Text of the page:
For all other sorts of meetings, your degree of involvement and interaction with other meeting attendees will vary. If some of those meetings only involve you listening to talking heads, you might need some sort of a personal assistant. This might be informal: have one person from the team you manage join you at the meetings. As your assistant learns more about your daily job and meetings, this person might be able to attend those meetings without you, bringing you back the key points from the meetings, and winning you time for focused work.

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Meetings are a huge time sink. Surely they can be necessary, but only if they have a purpose for everyone involved and are run efficiently. Oddly, poorly timed scheduling may be the biggest problem.

This SEI blog post has some actual data to back up what many of us already believed. https://insights.sei.cmu.edu/sei_blog/2020/05/stop-wasting-time-manage-time-as-the-limiting-resource.html

(Edit to more specifically address the question) In the blog I make a few points about managing your time that I think are relevant.

I realized that I am unclear if you are still doing the technical work, or taking on more management work. They are two very different work styles. They are so different that I strongly urge people to avoid trying to do both.

1) You need focus time to actually get technical work done, everything else supports that effort. I've had the most success by declaring a "focus time", typically a block of about 2 hours, putting it on my calendar to block it, and turning off the phone and email. This is uninterruptible time. In a team environment, it is usually necessary to get a common agreement on that time.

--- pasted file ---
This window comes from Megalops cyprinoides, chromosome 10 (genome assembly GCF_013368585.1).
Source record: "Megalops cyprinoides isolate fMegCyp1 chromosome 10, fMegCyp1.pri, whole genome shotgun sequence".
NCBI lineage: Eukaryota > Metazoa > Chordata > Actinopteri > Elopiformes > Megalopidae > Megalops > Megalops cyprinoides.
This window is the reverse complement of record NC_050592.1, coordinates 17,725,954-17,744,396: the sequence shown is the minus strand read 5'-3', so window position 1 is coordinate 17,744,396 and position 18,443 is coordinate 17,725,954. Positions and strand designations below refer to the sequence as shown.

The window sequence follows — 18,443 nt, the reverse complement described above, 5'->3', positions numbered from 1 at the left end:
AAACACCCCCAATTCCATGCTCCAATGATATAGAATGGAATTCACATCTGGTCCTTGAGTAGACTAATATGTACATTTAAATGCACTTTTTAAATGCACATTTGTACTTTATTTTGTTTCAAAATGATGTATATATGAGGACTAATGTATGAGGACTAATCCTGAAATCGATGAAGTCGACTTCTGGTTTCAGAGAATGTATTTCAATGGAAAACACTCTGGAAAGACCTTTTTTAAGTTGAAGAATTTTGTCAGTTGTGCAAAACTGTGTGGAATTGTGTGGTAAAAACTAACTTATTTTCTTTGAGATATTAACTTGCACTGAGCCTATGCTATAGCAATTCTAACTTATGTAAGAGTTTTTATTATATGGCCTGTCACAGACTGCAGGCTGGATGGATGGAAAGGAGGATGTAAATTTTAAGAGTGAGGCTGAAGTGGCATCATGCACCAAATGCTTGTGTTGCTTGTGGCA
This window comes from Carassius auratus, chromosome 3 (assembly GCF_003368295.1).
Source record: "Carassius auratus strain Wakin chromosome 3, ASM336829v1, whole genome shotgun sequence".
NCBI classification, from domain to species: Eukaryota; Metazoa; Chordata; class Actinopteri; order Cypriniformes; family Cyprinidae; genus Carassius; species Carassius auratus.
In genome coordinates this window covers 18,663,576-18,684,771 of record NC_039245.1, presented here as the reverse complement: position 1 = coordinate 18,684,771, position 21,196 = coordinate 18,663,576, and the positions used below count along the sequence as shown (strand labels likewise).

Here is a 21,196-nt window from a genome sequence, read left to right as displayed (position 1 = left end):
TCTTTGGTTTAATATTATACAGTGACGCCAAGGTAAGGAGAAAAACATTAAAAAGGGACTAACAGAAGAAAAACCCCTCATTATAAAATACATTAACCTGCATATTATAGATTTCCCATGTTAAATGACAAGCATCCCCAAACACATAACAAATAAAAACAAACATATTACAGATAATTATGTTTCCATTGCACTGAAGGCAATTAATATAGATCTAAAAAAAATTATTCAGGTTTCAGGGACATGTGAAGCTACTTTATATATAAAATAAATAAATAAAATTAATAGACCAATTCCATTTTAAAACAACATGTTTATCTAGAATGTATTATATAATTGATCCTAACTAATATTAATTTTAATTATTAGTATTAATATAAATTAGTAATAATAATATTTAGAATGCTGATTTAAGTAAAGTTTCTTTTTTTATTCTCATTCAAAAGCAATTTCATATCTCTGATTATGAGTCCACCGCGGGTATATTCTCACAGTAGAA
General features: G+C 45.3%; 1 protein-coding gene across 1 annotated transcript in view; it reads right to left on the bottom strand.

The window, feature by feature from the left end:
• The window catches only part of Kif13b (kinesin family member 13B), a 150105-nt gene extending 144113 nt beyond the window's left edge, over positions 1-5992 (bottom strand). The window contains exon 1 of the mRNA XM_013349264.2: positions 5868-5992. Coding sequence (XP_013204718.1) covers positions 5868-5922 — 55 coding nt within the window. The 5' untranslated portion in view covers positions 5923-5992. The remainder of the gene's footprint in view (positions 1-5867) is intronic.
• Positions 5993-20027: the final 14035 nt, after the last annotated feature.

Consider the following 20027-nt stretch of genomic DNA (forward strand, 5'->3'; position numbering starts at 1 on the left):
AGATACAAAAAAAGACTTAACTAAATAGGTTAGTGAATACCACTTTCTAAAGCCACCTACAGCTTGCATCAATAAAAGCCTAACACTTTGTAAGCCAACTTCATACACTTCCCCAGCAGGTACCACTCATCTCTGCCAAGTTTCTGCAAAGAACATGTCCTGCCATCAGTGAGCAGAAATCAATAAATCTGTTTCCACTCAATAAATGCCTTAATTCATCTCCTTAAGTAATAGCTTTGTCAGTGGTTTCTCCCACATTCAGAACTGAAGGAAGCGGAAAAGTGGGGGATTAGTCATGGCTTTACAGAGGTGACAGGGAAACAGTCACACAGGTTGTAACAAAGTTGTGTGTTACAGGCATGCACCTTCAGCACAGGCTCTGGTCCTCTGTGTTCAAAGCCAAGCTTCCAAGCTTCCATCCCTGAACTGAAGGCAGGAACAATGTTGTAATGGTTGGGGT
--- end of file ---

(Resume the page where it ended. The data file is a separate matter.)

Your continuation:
2) If you are leading meetings, look into good meeting practice, including having an agenda, facilitating, finding a good time for everyone, keeping on time, and most importantly, only having people in that meeting that must be there. Meetings are about coming to a decision.

Moreover, a well crafted agenda can make it clear whether or not that is an appropriate meeting everyone's time. Personally, I found all these to be highly valuable for the introvert that is me. Well managed meetings made me prepared reduced stress.

3) many of the other communications and can be handled in a similar way, prepare for a discussion and keep it focused on the needs. In my projects, we set up specific roles to co-ordinate specific topics, such as design, technical support, product content. The roles made it much easier to know who to talk to, and most importantly, I (the team lead) didn't have to get in the middle of every discussion.

4) other "pop-up" communications can be managed with fixed "e-mail times" or phone call times. Structure your day to get these out of the way in a block. This tends to be most efficient. THis works best for reading e-mails, responding via phone has real time issues that affect the other party as well.

Introvert or not, structuring your day can make a huge difference in both your productivity and stress levels. But the final point is

5) All this requires co-operation and support from management. I stress the productivity because that is something management is unlikely to ignore. As Heinlein said" don't appeal to his better nature, appealing to his self interest gives you more leverage"

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    Welcome to The Workplace! While this may be interesting information, it doesn't really answer the question at hand. – Glorfindel May 9 '20 at 21:27